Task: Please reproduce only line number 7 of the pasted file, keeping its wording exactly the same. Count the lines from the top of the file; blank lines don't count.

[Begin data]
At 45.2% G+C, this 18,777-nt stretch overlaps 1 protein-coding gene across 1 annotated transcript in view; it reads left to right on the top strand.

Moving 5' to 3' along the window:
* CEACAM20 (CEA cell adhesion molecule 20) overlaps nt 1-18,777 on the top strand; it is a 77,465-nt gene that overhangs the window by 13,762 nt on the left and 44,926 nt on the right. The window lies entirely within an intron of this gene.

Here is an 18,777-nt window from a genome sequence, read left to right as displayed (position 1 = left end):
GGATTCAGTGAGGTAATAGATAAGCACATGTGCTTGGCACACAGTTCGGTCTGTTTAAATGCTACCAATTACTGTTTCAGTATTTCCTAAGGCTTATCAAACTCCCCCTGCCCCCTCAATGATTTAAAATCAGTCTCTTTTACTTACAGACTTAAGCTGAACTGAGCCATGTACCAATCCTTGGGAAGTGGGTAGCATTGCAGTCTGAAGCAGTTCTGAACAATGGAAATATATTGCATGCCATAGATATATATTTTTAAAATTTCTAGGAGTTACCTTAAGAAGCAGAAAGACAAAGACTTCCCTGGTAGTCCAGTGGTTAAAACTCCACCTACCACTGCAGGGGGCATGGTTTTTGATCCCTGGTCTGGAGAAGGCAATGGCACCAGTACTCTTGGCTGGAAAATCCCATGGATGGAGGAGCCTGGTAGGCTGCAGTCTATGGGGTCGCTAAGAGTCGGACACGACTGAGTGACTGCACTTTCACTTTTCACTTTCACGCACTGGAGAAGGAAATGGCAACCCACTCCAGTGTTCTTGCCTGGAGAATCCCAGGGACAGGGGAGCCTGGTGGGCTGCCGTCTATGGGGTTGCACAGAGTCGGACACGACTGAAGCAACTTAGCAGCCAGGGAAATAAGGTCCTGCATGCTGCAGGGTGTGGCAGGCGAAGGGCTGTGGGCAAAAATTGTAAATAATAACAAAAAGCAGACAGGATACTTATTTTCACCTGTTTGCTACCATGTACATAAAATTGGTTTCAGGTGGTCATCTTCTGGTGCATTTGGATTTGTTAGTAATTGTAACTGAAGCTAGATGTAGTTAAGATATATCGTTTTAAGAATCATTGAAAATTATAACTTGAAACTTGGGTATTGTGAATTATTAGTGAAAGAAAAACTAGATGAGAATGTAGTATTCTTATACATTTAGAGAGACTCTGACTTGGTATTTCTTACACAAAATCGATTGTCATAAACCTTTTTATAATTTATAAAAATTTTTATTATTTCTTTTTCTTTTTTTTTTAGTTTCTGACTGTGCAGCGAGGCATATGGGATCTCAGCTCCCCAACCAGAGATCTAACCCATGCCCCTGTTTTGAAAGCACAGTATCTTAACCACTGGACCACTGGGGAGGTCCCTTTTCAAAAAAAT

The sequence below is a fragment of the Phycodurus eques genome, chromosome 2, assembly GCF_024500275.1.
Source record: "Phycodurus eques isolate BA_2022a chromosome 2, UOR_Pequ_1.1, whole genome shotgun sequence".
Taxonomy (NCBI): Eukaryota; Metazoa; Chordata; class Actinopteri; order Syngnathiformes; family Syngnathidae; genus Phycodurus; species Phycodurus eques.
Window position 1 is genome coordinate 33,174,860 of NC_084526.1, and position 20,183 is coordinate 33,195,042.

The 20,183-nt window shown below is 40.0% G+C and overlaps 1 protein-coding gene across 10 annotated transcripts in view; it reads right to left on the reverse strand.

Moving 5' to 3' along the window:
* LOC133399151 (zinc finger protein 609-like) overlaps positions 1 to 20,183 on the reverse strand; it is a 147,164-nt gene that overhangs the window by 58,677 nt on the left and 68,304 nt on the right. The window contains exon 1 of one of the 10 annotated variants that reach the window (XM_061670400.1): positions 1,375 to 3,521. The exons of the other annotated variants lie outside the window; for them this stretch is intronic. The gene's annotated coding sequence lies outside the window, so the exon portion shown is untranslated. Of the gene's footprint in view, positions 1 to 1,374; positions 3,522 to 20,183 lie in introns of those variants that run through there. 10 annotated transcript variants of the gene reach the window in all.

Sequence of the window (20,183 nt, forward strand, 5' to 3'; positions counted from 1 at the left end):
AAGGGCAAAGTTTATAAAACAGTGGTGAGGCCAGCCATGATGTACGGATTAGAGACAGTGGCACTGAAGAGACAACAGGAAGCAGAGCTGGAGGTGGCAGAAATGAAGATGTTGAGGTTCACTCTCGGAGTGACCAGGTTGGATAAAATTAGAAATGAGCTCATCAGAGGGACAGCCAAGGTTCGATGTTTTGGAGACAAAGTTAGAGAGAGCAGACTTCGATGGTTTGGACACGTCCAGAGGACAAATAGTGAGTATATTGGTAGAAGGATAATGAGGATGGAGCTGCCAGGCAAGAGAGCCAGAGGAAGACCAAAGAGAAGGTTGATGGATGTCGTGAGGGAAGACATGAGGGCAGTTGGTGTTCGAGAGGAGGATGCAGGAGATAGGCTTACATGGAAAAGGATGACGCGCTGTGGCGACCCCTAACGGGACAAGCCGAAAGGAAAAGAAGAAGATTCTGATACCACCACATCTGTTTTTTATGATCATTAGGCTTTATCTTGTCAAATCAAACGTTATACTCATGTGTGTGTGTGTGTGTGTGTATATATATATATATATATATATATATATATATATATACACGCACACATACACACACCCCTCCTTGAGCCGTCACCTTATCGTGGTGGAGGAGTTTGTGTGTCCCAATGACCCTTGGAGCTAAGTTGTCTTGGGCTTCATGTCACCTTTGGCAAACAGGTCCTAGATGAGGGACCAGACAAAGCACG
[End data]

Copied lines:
Source record: "Phycodurus eques isolate BA_2022a chromosome 2, UOR_Pequ_1.1, whole genome shotgun sequence".